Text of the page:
BI4IPM: A Business Intelligence System for the Analysis of Olive Tree's Integrated Pest Management

BI4IPM: A Business Intelligence System for the Analysis of Olive Tree's Integrated Pest Management

Claudio Zaza (Departement of Economics, University of Foggia, Foggia, Italy), Sandro Bimonte (IRSTEA, Aubière, France), Nicola Faccilongo (Department of Economics, University of Foggia, Foggia, Italy), Piermichele La Sala (Department of Economics, University of Foggia, Foggia, Italy), Francesco Contò (Department of Economics, University of Foggia, Foggia, Italy) and Crescenzio Gallo (Department of Clinical and Experimental Medicine, University of Foggia, Foggia, Italy)
DOI: 10.4018/IJAEIS.2018010102
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Abstract

The Agri-Food sector is facing global challenges. The first challenge is feeding a world population that will reach 9.3 billion people in 2050, according to UN projections. The second challenge is the demand from consumers for high-quality products obtained through more sustainable, safe and clear agri-food chains. Integrated pest management (IPM) could be an important instrument for helping farmers face these challenges. IPM requires the simultaneous use of different crop protection techniques to control pests through an ecological and economic approach. This work explores the possibility of developing a framework that combines business intelligence (BI) technologies with IPM principles to support farmers in the decisional process, thereby decreasing environmental cost and improving production performance. The proposed BI system is called BI4IPM, and it combines on-line transaction processing (OLTP) with on-line analytical processing (OLAP) to verify adherence to the IPM technical specifications.
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1. Introduction

The Agri-Food sector is facing global challenges. The first challenge is feeding a world population that will reach 9.3 billion people in 2050, according to United Nations projections (United Nations [UN], 2013). The second challenge is the demand from consumers for high-quality products obtained through more sustainable, safe and clear agri-food chains (Grunert, 2005; Seuring & Müller, 2008). To address these challenges, farmers need to increase the quality and quantity of production and reduce the environmental impact through new management strategies and tools. In this context, farm management information systems (FMISs) play an important role. FMISs have been defined as a “planned system for collecting, processing, storing, and disseminating data in the form needed to carry out a farm’s operations and functions.” (Sorensen et al. 2010). According to (Fountas et al., 2015), FMISs provide functionalities for field operations management, best practice tools1, finance, inventory, traceability, reporting, site-specific tools, sales, machinery management, human resource management, and quality assurance. FMISs can be viewed as OLTP (on-line transactional processing) systems for analyzing spatial data. The term OLTP refers to systems in which queries achieve transactions that read and write a small number of records from different tables (Harizopoulos, Abadi, Madden, & Stonebraker, 2008). An OLTP system must guarantee reliable transactions on data, recovery from every possible data fault and data consistency, all within a high level of “competition” (parallelism/concurrency of accesses) (Schaffner, Bog, Krüger, & Zeier, 2008). Incorporating the integrated pest management (IPM) framework into FMISs appears to be mandatory to help farmers face the challenges of sustainable agriculture. IPMs require the simultaneous use of different crop-protection techniques for the control of insects, pathogens, weeds and vertebrates through an ecological and economic approach (Prokopy, 2003). The aim is to combine different techniques to control pest populations below an economic damage threshold (Chandler et al., 2011). The relevance of the IPM is underlined by the EU, which has recognized IPM as having a central role in reducing the reliance on the use of conventional pesticides in the context of the Framework Directive 2009/128/EC (European Parliament [EP], 2009) on Sustainable Use of Pesticides.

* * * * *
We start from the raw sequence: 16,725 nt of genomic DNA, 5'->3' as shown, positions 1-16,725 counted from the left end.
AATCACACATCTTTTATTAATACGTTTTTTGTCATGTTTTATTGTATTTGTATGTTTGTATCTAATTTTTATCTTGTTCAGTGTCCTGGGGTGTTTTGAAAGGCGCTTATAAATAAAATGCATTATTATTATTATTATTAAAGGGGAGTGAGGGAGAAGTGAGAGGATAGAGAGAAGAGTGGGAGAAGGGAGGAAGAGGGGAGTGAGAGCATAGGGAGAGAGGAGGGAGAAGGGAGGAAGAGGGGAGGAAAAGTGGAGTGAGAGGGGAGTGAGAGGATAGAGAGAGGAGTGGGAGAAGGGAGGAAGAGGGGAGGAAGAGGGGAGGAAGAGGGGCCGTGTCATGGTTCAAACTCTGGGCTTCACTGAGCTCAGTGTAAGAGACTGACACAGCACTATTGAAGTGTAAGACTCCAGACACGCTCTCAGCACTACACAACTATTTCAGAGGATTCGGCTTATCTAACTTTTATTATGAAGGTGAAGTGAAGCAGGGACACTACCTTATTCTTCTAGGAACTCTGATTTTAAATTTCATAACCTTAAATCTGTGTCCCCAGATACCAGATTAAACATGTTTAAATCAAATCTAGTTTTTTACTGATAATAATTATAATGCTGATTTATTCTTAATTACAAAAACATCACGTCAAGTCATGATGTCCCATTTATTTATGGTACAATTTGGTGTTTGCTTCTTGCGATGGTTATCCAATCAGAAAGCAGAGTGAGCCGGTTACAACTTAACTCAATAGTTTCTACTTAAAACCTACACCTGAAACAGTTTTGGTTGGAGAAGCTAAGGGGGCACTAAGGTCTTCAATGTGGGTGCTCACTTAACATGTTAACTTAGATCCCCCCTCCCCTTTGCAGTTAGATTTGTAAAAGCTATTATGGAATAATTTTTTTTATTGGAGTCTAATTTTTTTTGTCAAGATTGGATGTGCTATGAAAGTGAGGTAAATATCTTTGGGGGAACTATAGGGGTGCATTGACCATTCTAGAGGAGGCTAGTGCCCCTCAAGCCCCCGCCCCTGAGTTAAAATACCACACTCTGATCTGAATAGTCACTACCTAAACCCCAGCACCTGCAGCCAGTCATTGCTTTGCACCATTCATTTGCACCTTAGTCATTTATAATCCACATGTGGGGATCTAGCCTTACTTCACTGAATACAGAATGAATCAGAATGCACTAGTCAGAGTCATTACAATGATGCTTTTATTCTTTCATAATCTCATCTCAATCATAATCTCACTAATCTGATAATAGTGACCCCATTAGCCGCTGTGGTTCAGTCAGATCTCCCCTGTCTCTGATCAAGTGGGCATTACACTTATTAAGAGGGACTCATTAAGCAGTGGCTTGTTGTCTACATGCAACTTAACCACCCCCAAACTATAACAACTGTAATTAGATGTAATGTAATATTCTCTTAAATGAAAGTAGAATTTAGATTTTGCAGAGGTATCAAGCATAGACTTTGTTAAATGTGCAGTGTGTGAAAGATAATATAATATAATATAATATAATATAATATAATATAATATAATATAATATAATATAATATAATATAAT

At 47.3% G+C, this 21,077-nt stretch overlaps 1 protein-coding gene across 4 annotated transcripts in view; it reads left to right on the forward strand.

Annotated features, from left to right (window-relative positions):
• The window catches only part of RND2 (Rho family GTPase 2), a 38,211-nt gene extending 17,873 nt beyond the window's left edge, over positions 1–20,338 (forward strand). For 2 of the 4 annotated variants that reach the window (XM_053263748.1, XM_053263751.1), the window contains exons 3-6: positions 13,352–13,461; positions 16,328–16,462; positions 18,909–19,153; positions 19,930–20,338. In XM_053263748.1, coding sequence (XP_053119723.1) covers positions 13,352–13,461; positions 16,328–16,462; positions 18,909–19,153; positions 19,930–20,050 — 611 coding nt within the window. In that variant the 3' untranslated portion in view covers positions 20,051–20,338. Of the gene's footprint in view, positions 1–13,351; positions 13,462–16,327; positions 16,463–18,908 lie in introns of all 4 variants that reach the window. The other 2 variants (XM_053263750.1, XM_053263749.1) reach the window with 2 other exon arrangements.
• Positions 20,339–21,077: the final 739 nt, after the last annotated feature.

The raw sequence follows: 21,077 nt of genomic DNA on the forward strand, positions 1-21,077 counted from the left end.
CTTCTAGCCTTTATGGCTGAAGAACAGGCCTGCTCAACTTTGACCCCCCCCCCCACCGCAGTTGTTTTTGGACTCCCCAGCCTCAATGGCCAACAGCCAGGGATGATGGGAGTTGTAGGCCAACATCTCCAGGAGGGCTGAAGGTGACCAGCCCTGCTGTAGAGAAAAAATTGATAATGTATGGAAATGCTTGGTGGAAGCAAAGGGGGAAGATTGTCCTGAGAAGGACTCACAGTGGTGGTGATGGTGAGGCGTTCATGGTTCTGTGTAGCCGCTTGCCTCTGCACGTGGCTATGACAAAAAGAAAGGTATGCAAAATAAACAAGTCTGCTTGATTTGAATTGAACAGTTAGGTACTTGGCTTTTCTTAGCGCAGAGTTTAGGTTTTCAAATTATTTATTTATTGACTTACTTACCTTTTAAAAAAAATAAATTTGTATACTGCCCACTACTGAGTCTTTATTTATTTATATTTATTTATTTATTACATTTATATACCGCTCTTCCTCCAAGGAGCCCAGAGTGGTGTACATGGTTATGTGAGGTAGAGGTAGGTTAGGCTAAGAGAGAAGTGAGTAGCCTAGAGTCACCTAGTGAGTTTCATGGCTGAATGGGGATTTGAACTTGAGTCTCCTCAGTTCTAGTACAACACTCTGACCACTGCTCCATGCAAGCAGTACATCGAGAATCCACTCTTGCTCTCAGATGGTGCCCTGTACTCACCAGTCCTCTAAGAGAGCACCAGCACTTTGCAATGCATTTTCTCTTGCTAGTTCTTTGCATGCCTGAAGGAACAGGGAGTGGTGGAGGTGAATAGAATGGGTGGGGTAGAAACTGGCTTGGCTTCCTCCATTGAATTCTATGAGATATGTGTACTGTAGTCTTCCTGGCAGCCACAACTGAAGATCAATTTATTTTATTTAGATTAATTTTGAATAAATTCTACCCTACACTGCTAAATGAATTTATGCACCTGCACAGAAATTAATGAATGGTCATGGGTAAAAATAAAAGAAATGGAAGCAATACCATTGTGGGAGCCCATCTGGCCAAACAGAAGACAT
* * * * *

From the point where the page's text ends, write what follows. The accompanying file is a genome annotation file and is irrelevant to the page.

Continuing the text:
Unfortunately, IPMs are manually fulfilled by farmers, and IPMs from different campaigns and farms are not shared and stored. Therefore, using past IPMs to research best sustainable practices appears difficult. This is an important limitation in supporting farmers in the decisional process for improving environmental and production performances.

Therefore, in this work, we extend previous research (Zaza et al., 2017) by exploring the usage of the data warehouse (DW) and on-line analytical processing (OLAP) systems for IPM analysis using an FMIS. Contrary to OLTP systems, DW and OLAP systems are business intelligence (BI) technologies allowing for online analysis of a massive volume of multidimensional data. Warehoused (spatial) data are stored according to the multidimensional model (Gallo, De Bonis, Perilli, 2010; Kimball & Ross, 2013). Data are organized by dimensions and facts. Dimensions are represented by the analysis axes and are organized into hierarchies (for example, cities, departments and regions). Facts are represented by the analysis subjects and are described by numerical attributes called measures (for example, the quantity of sold products). Measures are explored with the OLAP operators, which allow navigation into the DW. Common operators include Slice, which allows the selection of a subset of warehoused data, and Drill, which allows for the navigation into hierarchies aggregating measured values using SQL aggregation operators (i.e., MIN, MAX, SUM, AVG, etc.).

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